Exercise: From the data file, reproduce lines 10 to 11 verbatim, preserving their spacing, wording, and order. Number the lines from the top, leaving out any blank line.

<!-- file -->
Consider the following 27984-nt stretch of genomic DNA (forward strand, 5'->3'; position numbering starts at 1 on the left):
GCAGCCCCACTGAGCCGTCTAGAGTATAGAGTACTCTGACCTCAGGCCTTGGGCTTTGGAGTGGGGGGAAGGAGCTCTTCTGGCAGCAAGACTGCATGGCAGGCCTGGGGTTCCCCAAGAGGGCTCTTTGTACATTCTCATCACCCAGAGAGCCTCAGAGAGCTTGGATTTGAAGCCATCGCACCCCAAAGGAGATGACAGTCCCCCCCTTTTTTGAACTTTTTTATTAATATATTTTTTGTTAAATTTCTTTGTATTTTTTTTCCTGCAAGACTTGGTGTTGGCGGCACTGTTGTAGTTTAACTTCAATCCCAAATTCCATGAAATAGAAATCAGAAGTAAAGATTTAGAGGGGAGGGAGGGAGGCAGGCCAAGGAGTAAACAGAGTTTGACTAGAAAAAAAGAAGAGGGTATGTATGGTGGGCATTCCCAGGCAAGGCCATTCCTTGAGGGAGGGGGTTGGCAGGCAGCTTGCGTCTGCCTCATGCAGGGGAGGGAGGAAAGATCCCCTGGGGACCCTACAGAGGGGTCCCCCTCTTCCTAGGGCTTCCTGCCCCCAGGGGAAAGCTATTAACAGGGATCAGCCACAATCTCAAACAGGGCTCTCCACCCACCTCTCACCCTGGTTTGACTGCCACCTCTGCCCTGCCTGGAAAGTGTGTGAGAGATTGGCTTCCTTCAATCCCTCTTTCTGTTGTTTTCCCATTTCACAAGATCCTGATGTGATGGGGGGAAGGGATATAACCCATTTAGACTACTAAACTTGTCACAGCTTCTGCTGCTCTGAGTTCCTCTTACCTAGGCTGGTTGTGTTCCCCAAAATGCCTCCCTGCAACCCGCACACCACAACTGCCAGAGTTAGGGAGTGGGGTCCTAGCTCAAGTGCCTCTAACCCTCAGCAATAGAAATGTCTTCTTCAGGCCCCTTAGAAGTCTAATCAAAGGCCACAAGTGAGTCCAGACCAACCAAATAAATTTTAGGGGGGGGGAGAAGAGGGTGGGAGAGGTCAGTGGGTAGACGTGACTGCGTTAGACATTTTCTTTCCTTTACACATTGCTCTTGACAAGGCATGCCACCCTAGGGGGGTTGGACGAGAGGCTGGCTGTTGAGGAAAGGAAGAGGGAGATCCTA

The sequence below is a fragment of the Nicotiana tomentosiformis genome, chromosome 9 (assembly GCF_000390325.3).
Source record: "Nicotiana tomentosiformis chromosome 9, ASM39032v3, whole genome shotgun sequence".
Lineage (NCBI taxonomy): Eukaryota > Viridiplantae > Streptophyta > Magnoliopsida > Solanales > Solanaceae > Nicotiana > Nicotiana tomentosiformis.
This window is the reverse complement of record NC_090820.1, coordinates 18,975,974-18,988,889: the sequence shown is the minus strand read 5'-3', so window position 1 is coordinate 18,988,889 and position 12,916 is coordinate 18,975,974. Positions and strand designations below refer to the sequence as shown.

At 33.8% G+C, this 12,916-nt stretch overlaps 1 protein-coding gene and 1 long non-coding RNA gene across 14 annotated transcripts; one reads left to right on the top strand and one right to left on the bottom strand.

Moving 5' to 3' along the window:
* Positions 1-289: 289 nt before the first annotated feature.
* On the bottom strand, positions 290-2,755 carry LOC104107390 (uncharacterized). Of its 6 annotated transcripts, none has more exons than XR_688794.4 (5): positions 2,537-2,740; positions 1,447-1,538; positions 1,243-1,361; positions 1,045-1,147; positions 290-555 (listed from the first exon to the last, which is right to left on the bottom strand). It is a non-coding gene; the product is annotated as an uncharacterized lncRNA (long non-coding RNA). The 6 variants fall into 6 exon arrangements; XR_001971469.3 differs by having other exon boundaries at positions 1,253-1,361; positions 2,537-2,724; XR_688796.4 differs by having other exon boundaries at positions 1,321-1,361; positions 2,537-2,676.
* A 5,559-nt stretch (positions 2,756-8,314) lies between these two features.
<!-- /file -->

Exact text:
* On the bottom strand, positions 290-2,755 carry LOC104107390 (uncharacterized). Of its 6 annotated transcripts, none has more exons than XR_688794.4 (5): positions 2,537-2,740; positions 1,447-1,538; positions 1,243-1,361; positions 1,045-1,147; positions 290-555 (listed from the first exon to the last, which is right to left on the bottom strand). It is a non-coding gene; the product is annotated as an uncharacterized lncRNA (long non-coding RNA). The 6 variants fall into 6 exon arrangements; XR_001971469.3 differs by having other exon boundaries at positions 1,253-1,361; positions 2,537-2,724; XR_688796.4 differs by having other exon boundaries at positions 1,321-1,361; positions 2,537-2,676.
* A 5,559-nt stretch (positions 2,756-8,314) lies between these two features.